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Accepting Differences in Order to Advocate for Others

Posted By USFN, Monday, October 21, 2019
Updated: Tuesday, October 15, 2019

Introduction by
Sally Garrison, Esq.
The Mortgage Law Firm, PLLC
USFN Member (AZ, CA, HI, OK, OR, WA)

Interview by
Jorge Rios-Jimenez
BDF Law Group
USFN Member (TX, GA, CO, CA, NV and AZ)

Diversity and inclusion are the watchwords of modern business. In addition to being equitable and just, there are compelling business reasons for promoting diversity and inclusion. In a rapidly changing and increasingly challenging environment, businesses must be adaptable. A diverse and inclusive workforce reduces turnover, provides stability, and fosters innovative problem solving through different perspectives to see opportunities and pitfalls that could otherwise be overlooked. USFN has established a new Diversity and Inclusion Committee dedicated to providing education and programming on this critical, and often misunderstood, area.

The first program sponsored by this committee was featured at the USFNdustry Forum in Nashville, Tennessee in June. Jessica Pettitt, M.Ed., CSP, author, comedian, and nationally recognized speaker, spoke to the attendees about being “Good Enough Now,” pushing everyone to start having the difficult conversations. In taking those risks, leaders establish a corporate mindset of learning and the habit of building diversity and inclusion over time. She challenges business leaders to take an honest inventory and move from abstract aspirations to action-based leadership. Jessica made her case in her signature voice: insight wrapped in humor. The audience was inspired, energized, and ready to start the conversation.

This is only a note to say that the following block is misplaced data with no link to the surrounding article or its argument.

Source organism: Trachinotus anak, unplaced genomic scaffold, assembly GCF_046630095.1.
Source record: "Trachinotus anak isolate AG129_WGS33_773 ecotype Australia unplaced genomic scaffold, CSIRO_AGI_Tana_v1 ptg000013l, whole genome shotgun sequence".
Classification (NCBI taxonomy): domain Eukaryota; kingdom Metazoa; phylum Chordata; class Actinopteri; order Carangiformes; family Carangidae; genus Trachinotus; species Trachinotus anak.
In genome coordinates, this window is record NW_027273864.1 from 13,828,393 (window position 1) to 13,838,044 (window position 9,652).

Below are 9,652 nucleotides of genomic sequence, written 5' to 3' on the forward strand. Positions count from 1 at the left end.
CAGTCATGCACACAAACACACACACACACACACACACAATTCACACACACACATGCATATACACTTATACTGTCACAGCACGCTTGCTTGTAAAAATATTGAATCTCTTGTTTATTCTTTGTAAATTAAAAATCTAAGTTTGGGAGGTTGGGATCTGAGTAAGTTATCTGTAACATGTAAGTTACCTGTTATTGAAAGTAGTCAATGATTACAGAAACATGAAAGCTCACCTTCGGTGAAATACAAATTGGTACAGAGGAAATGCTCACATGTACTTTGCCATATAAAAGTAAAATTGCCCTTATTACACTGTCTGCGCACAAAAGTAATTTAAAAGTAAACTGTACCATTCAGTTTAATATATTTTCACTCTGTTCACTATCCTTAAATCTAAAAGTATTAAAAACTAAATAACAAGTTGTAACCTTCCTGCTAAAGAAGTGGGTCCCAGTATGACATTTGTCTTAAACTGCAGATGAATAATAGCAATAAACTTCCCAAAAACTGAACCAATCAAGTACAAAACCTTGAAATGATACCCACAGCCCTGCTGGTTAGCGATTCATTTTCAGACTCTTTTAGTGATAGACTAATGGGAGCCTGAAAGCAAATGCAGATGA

For those who were not able to be there, Diversity and Inclusion Committee member Jorge Rios-Jimenez interviewed Jessica to give our readers a sample of what we learned at the Forum.

How do you effectively gain buy-in from participants/employers to educate them on building welcoming and productive teams?
You can't. This is a hard answer to give and it is a typical question I get asked. I, nor you, nor anybody can make anyone do anything. You just have to work with those that are interested, even if that means doing this important work all alone as you can. These small gestures set an example for others that this work matters and is your best recruitment tool. There is a TON of research about increasing profits, talent retention, diverse recruitment, and the like and the positive effects (and affects) of diversity work that builds welcoming and productive teams and none of this is motivation for everyone to buy in. More research isn't the answer. Trying to try to set an example for work matters is all that is left to be effective. Along the way, others will feel more welcomed and become more productive.

Diversity and inclusion has been a hot topic for some time, but as of recently there seems to be more traction in expanding our awareness. Inevitably, some organizations have tried to work on this but have missed the mark. What would you recommend as something to avoid in starting these efforts?